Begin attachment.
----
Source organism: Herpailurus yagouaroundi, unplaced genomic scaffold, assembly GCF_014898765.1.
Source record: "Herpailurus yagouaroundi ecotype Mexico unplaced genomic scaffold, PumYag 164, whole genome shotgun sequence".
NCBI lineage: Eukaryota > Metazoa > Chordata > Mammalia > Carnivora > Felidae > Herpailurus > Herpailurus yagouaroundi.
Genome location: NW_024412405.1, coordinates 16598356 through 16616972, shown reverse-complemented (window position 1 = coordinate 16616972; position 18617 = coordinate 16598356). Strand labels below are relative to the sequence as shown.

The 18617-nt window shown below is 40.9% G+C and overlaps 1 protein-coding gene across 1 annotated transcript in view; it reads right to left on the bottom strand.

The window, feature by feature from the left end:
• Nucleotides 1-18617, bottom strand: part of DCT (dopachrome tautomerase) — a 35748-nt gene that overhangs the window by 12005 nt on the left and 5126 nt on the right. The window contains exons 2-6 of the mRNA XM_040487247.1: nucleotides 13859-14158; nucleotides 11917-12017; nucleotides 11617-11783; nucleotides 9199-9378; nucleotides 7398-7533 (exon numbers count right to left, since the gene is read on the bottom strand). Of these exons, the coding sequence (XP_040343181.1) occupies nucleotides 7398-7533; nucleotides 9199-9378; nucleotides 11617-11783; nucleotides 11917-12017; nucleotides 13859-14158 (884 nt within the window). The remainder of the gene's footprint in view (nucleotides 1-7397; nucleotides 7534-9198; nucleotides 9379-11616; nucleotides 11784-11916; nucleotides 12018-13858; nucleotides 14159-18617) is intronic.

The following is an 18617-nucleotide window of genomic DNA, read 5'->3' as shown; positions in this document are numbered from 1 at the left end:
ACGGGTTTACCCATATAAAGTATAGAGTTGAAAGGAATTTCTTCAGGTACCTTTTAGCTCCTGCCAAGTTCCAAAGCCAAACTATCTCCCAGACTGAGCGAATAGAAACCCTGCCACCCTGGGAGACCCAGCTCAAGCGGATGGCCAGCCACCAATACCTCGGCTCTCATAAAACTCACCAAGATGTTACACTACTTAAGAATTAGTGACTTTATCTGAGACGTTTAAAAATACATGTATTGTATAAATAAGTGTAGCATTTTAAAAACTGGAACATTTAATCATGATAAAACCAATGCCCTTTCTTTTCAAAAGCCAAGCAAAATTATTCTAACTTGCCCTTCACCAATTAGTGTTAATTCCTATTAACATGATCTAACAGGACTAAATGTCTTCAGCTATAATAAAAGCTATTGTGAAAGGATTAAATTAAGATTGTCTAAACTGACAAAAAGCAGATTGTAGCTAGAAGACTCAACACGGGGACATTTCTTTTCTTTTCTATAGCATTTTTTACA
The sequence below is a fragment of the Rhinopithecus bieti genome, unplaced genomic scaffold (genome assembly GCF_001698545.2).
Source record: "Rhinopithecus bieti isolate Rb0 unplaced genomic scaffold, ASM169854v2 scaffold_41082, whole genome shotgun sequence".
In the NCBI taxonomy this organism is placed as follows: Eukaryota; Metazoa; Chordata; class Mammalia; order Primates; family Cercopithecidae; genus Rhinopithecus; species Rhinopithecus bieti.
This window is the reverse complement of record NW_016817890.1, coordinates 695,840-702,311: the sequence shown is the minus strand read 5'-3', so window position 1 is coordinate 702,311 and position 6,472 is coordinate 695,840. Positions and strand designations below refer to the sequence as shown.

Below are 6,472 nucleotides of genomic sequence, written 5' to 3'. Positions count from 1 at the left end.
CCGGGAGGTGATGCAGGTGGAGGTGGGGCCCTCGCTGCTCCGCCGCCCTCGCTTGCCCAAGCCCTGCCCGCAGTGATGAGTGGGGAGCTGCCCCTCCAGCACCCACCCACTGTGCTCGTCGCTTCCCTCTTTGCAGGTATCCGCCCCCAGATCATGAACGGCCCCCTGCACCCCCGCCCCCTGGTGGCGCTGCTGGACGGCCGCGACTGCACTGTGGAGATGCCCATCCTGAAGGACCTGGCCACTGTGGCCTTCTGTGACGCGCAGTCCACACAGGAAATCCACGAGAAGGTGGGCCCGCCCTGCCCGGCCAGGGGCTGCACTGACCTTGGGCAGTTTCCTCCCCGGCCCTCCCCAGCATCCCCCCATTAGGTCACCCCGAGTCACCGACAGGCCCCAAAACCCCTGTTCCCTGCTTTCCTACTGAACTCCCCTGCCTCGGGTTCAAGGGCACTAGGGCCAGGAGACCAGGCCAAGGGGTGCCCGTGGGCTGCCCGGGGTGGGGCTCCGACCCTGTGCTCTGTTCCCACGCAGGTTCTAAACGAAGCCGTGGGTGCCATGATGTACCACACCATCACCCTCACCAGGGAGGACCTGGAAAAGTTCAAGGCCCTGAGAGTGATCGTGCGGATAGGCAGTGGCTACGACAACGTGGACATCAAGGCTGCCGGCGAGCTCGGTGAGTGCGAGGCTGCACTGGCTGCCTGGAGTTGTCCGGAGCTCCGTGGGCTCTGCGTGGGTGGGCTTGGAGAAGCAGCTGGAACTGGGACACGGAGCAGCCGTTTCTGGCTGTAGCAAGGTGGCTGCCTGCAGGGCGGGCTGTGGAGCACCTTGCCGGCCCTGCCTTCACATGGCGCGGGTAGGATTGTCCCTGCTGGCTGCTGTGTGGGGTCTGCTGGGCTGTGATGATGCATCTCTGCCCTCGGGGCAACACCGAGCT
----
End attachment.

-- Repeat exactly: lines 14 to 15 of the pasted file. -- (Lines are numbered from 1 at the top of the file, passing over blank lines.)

Below are 6,472 nucleotides of genomic sequence, written 5' to 3'. Positions count from 1 at the left end.
CCGGGAGGTGATGCAGGTGGAGGTGGGGCCCTCGCTGCTCCGCCGCCCTCGCTTGCCCAAGCCCTGCCCGCAGTGATGAGTGGGGAGCTGCCCCTCCAGCACCCACCCACTGTGCTCGTCGCTTCCCTCTTTGCAGGTATCCGCCCCCAGATCATGAACGGCCCCCTGCACCCCCGCCCCCTGGTGGCGCTGCTGGACGGCCGCGACTGCACTGTGGAGATGCCCATCCTGAAGGACCTGGCCACTGTGGCCTTCTGTGACGCGCAGTCCACACAGGAAATCCACGAGAAGGTGGGCCCGCCCTGCCCGGCCAGGGGCTGCACTGACCTTGGGCAGTTTCCTCCCCGGCCCTCCCCAGCATCCCCCCATTAGGTCACCCCGAGTCACCGACAGGCCCCAAAACCCCTGTTCCCTGCTTTCCTACTGAACTCCCCTGCCTCGGGTTCAAGGGCACTAGGGCCAGGAGACCAGGCCAAGGGGTGCCCGTGGGCTGCCCGGGGTGGGGCTCCGACCCTGTGCTCTGTTCCCACGCAGGTTCTAAACGAAGCCGTGGGTGCCATGATGTACCACACCATCACCCTCACCAGGGAGGACCTGGAAAAGTTCAAGGCCCTGAGAGTGATCGTGCGGATAGGCAGTGGCTACGACAACGTGGACATCAAGGCTGCCGGCGAGCTCGGTGAGTGCGAGGCTGCACTGGCTGCCTGGAGTTGTCCGGAGCTCCGTGGGCTCTGCGTGGGTGGGCTTGGAGAAGCAGCTGGAACTGGGACACGGAGCAGCCGTTTCTGGCTGTAGCAAGGTGGCTGCCTGCAGGGCGGGCTGTGGAGCACCTTGCCGGCCCTGCCTTCACATGGCGCGGGTAGGATTGTCCCTGCTGGCTGCTGTGTGGGGTCTGCTGGGCTGTGATGATGCATCTCTGCCCTCGGGGCAACACCGAGCT